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Horrors in the Age of Disbelief

Horrors in the Age of Disbelief

Stephen King: Pet Sematary; Doubleday; New York.

 If it is true that popular literature, in however unexamined a fashion, em­bodies many of the presuppositions of an age, then the last decade and a half's spate of supernatural shockers raises some intriguing questions. According to the higher wisdom of the academy, for instance, the creature known as Modern Man has outgrown the supernatural. (Hence, in the 60's some prominent theologians proclaimed the logical conclusion of a century of rationalizing theology: God is dead and the Secular City of liberal good deeds isat hand.) Yet nobody who has spent 10 minutes during the last 10 years looking at a rack of popular paperbacks in this country would reach the same conclusion. In mass fiction and movies, unearthly horrors abound, suggesting at the least that the Age of Secular Man is on hold.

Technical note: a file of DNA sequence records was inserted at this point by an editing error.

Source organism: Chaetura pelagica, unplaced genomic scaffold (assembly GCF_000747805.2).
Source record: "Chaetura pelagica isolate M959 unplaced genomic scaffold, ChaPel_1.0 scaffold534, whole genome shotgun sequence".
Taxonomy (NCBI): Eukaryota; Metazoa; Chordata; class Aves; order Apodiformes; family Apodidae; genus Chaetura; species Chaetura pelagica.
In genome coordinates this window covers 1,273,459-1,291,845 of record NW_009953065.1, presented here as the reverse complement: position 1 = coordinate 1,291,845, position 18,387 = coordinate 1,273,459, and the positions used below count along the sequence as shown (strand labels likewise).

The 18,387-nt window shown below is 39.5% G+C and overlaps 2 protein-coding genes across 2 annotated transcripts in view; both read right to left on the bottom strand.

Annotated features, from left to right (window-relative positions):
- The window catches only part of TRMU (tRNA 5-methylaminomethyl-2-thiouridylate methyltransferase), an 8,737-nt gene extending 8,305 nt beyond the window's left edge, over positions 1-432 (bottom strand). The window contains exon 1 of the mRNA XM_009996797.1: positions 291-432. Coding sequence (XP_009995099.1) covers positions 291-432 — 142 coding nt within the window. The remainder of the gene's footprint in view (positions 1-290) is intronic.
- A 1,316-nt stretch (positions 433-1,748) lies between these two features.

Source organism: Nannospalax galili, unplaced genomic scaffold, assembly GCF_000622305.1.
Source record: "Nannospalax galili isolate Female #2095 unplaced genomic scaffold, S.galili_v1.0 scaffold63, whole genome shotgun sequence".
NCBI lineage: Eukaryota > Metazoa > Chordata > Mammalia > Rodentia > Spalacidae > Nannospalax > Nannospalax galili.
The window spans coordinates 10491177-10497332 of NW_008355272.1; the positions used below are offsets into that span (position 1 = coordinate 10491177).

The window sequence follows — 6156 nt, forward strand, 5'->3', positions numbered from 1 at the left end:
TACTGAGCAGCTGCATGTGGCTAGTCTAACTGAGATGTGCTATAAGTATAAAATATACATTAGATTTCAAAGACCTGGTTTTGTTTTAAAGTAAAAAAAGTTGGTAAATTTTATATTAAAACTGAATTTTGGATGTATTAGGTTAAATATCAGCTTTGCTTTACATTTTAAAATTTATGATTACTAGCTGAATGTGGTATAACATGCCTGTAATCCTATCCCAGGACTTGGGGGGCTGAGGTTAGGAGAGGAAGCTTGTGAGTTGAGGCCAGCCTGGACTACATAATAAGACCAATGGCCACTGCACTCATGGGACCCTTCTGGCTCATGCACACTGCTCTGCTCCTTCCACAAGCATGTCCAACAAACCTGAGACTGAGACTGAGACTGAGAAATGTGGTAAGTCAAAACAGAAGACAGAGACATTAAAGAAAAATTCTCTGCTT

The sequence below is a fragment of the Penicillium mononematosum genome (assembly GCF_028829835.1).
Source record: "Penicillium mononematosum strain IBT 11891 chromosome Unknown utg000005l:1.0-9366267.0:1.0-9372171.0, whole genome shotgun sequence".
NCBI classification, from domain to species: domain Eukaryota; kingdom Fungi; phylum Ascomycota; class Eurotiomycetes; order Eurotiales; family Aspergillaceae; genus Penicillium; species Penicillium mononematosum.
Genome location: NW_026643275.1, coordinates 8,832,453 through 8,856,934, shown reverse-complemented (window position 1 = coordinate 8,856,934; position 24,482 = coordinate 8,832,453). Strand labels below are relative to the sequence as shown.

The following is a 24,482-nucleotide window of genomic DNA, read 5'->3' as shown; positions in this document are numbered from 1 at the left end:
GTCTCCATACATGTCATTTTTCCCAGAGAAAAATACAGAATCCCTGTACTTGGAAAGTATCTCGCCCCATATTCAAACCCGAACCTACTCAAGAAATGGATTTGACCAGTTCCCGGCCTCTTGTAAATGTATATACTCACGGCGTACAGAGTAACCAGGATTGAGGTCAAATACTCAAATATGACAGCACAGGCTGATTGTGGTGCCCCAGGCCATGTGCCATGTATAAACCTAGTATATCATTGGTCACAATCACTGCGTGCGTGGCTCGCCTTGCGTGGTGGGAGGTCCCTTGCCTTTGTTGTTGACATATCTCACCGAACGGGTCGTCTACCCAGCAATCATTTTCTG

How are we to account for the popu­larity of works which, according to most of the official definitions of modernity, should scarcely be finding readers at all? Literary critics are not of much help here. Most treat the Gothic novel and its successor, the ghost or horror story, as a covert exploration of the darker, usually sexual, aspects...

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